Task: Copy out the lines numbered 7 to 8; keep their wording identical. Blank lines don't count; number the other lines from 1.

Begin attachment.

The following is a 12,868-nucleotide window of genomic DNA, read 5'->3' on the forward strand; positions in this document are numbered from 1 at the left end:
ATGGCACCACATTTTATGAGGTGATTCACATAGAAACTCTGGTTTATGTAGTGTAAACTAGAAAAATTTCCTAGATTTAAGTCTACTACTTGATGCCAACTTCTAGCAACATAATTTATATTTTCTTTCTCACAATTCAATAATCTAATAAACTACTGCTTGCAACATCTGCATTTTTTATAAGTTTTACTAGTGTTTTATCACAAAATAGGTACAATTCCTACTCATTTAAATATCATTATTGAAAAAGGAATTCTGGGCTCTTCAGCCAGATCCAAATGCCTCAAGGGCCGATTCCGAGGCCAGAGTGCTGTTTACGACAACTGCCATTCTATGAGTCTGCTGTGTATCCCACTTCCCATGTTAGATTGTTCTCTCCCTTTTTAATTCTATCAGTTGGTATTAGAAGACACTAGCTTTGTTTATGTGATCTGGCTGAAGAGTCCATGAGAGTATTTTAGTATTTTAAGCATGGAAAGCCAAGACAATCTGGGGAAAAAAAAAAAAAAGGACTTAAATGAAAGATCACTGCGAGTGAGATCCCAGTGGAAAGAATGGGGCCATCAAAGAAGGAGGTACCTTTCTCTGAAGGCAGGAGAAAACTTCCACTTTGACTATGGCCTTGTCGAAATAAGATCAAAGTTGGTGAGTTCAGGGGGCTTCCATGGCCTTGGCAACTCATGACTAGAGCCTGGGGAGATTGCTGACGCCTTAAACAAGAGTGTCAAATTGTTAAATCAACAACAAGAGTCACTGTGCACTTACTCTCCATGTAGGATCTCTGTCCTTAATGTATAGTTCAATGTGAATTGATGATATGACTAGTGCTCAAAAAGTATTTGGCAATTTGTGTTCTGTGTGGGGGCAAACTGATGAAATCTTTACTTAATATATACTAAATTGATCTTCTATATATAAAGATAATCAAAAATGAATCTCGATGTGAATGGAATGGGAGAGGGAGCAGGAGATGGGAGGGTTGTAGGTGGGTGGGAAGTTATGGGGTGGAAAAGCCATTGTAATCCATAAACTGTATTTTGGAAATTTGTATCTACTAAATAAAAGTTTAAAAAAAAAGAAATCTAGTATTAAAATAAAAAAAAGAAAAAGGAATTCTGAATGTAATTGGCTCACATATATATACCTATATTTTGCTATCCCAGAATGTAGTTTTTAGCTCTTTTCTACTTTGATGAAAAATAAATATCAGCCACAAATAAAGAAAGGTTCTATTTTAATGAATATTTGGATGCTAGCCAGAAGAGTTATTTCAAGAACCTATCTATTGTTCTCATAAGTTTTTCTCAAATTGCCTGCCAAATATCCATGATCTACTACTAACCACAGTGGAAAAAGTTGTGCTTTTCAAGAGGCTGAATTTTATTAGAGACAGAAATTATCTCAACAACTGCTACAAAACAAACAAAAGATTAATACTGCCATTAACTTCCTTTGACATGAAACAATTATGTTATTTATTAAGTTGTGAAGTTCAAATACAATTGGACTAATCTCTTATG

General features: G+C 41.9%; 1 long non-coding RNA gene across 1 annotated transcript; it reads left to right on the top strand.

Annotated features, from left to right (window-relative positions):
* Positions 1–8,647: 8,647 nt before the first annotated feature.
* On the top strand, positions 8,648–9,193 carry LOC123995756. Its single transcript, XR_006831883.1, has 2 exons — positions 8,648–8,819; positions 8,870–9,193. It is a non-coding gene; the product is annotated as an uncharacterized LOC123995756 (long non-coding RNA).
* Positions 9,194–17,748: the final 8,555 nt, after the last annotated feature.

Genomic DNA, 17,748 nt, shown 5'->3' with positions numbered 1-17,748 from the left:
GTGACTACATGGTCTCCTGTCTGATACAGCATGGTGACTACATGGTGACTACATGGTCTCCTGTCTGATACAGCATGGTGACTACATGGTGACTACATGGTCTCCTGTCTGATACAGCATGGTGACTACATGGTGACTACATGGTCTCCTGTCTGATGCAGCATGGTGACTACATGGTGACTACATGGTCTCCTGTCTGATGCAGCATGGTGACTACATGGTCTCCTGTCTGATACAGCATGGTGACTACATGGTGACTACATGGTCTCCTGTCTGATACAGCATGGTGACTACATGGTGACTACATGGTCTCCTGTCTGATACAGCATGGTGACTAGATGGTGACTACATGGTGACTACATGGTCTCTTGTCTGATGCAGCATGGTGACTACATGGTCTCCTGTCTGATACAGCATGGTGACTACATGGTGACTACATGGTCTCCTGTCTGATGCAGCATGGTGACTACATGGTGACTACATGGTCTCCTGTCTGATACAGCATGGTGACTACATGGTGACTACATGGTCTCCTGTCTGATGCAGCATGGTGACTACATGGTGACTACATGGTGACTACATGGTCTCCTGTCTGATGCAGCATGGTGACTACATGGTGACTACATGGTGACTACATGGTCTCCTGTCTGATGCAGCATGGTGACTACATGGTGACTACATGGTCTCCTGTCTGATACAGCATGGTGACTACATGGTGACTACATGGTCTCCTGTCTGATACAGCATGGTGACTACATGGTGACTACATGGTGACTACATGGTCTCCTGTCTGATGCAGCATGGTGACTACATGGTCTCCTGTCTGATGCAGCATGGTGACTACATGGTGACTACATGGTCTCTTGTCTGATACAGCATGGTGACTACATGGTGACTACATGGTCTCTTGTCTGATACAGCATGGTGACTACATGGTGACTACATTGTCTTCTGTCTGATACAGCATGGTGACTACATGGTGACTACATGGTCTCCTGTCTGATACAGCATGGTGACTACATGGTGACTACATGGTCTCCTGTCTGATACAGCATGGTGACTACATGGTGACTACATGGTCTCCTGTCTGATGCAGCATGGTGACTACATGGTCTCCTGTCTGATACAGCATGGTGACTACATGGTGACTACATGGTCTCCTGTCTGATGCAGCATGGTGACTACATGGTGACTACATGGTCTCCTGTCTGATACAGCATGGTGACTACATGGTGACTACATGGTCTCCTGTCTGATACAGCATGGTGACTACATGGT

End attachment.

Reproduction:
* Positions 9,194–17,748: the final 8,555 nt, after the last annotated feature.

Genomic DNA, 17,748 nt, shown 5'->3' with positions numbered 1-17,748 from the left: